DUI & DWI in Maryland
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One bad choice is all it takes to send your life reeling. Considering the youthful nature of the state population, you might expect there is plenty of spirited fun to be had. DC is right next door. It feels like there is a university every other mile and there is an overabundance of young political aides always looking to blow off a bit of steam.
So a few drinks here or there are as much a part of the political game as, say, the handshake. This is all well and good until someone decides to hop behind the wheel after a few too many drinks with the gang. If you are pulled over, you could possibly be charged with two types of offenses.
Being charged with driving under the influence (DUI) is the top alcohol infraction. It means, among other things, that your blood alcohol concentration (BAC) posted at a level of .08% or higher. In Maryland, the offense is extremely severe in the sense that 12 points automatically are marked against your license. This results in instant revocation of your license.
The monetary fine for a first offense is $1,000, and $2,000 for a second offense. But these costs are nothing compared to the money involved with going court and/or hiring an attorney.
You can be charged for DWI if your BAC is .07
In many cases, people who end up on the lower end of the BAC spectrum but fail miserably on a field sobriety test end up with this charge. Officer judgment is a major factor. The end result is 8 points tallied against your driving record and a $500 fine (for both a first and second offense).
- If you fail the roadside sobriety test, which could entail anything from standing on one leg while answering a barrage of questions to touching your nose and walking a straight line, you will be read your rights.
- You will enjoy a complimentary ride in a police car to jail―in tight handcuffs.
- A tow truck will take your car and impound it.
- A Breathalyzer test will be offered under the implied consent laws, and if you refuse it, you can say good-bye to your license at that point; it will be confiscated. You may never see it again, as it will be suspended.
- You will get to sober up in a jail cell. Depending on how much you had to drink, this could be just a few long hours or a never-ending day. While you are sitting behind bars, a whole series of events could be set into motion that will affect your employment, your financial stability, and your family.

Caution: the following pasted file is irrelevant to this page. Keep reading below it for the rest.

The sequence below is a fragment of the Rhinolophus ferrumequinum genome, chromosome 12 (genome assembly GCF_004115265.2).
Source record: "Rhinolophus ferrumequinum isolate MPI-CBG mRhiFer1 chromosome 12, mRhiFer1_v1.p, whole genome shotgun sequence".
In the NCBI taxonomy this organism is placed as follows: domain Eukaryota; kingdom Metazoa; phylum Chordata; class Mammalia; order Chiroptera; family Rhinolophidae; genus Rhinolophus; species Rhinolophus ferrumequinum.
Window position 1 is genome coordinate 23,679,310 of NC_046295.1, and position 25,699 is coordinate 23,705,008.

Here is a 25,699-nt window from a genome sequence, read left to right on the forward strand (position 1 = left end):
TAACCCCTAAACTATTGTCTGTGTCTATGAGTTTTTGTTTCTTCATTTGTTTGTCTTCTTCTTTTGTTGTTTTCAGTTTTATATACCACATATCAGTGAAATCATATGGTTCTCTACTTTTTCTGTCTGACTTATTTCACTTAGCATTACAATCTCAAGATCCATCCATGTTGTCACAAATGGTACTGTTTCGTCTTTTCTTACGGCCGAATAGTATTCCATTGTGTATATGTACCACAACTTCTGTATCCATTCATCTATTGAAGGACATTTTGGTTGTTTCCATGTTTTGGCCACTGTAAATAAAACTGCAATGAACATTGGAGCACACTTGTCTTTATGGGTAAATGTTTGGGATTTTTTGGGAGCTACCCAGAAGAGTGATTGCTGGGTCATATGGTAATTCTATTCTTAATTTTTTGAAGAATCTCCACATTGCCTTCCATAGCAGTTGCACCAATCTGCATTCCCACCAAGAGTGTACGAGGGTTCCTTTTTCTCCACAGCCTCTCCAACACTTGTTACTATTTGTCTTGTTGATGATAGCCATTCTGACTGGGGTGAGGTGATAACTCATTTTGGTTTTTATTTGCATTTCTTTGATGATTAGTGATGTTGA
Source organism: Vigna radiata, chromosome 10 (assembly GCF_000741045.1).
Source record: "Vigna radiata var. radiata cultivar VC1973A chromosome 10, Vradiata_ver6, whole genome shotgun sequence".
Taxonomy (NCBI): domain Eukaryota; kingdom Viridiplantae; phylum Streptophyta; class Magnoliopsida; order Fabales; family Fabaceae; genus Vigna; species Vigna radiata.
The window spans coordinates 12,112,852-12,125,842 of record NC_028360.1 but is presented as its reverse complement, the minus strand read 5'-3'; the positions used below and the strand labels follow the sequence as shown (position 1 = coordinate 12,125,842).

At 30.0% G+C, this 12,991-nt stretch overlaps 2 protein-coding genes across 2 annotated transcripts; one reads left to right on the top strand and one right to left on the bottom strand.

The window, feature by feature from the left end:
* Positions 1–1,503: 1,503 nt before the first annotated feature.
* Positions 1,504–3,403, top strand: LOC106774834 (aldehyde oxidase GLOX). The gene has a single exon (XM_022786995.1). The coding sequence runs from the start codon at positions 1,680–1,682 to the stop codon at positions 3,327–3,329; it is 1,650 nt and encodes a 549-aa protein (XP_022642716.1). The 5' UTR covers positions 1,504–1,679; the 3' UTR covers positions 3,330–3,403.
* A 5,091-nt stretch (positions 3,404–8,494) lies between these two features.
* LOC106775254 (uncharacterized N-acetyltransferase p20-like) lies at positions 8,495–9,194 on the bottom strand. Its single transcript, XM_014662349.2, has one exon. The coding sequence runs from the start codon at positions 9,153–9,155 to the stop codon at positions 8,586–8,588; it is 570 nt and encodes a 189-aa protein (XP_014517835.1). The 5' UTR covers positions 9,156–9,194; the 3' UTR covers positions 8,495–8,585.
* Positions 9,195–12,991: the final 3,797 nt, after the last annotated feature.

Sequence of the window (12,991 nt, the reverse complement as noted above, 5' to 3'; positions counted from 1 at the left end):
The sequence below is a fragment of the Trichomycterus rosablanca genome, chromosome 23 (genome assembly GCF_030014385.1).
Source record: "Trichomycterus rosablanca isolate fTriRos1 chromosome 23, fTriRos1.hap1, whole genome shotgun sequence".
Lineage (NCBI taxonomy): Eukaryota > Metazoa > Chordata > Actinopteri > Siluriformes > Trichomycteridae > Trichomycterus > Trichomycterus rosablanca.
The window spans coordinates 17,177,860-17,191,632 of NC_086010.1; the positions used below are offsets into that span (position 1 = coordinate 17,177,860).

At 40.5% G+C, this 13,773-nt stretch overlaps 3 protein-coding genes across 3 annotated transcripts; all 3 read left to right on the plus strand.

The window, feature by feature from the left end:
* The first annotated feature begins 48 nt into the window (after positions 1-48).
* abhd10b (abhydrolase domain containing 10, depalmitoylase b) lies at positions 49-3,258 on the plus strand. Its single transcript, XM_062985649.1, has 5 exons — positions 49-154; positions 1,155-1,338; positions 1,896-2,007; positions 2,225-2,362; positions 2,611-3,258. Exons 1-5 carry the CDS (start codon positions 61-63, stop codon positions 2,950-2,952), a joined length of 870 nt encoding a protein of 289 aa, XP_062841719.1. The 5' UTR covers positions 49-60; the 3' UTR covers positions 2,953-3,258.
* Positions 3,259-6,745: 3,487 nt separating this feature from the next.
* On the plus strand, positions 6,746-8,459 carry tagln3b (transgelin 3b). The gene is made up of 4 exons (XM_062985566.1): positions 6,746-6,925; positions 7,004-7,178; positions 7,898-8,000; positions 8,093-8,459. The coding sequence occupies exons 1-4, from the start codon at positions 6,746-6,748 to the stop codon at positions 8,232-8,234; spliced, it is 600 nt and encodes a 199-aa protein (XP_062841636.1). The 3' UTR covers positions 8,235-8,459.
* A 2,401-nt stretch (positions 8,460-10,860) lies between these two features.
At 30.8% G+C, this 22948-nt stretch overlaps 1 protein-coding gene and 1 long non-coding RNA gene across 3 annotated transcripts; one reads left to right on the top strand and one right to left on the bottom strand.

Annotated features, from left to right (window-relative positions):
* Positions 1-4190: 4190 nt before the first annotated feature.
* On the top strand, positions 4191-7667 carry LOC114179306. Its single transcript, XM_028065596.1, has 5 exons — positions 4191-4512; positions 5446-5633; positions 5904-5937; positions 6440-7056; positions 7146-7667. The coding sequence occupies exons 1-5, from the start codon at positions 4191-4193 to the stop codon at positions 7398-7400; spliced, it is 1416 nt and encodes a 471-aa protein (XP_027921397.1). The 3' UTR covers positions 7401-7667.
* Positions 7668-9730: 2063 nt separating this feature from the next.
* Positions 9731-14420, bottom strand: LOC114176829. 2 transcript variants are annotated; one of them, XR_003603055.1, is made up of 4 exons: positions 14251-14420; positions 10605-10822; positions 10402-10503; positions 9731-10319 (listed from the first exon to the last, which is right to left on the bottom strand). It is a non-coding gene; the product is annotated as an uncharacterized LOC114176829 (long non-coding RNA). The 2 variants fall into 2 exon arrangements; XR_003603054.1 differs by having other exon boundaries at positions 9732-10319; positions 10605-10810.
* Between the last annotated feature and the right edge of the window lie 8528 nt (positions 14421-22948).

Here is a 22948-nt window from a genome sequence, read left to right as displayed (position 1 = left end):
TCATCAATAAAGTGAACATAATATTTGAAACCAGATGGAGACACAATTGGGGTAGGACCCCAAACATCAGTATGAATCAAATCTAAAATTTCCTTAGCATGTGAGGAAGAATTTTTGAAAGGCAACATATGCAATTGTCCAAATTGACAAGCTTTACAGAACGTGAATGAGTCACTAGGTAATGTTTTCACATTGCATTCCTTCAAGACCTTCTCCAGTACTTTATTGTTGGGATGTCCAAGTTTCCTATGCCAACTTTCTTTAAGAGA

Under the implied consent laws you have a couple of options to choose from when offered a Breathalyzer and/or field sobriety test.
Administrative Per Se: If you fail the roadside sobriety test or blow a 0.08% or more in the field, the chances are pretty high that you will be arrested at that point. Depending on the officer's tendencies or discretion, you may have to fork over your driver license before you are read your rights and cuffed. Yes, you will be handcuffed. Face it, you will be under arrest and headed to jail.
Other officers will wait until processing at the jail before taking your driver license. Either way, it will be gone from your possession for a while. If you are convicted of the DWI, the time your license was in the hands of the police will be credited to the overall revocation or suspension.
Refusal: You can refuse to take the tests. While you do have the right to not take the test, the state has a right to impose a hefty consequence for making that call. Even if you are later found not guilty of the charge, your license will be suspended. Before you plead guilty to any crime, however, it's advisable to consult a DWI attorney.
If your license was revoked due to a DUI or DWI offense, you will need to attend an Alcohol Education Program before applying for a new one. The program is designed to steer you clear of any future incidents involving intoxicating beverages and cars―unless from a seat in a taxi or bus.
The course also takes a physiological route and analyzes each participant to determine whether there is a more serious problem involved with abuse or dependency. If you fall into this category the division will require you to undergo more intensive therapy in the form of a treatment program.Other Topics in This SectionCompare SR-22 Insurance Rates in 3 Steps
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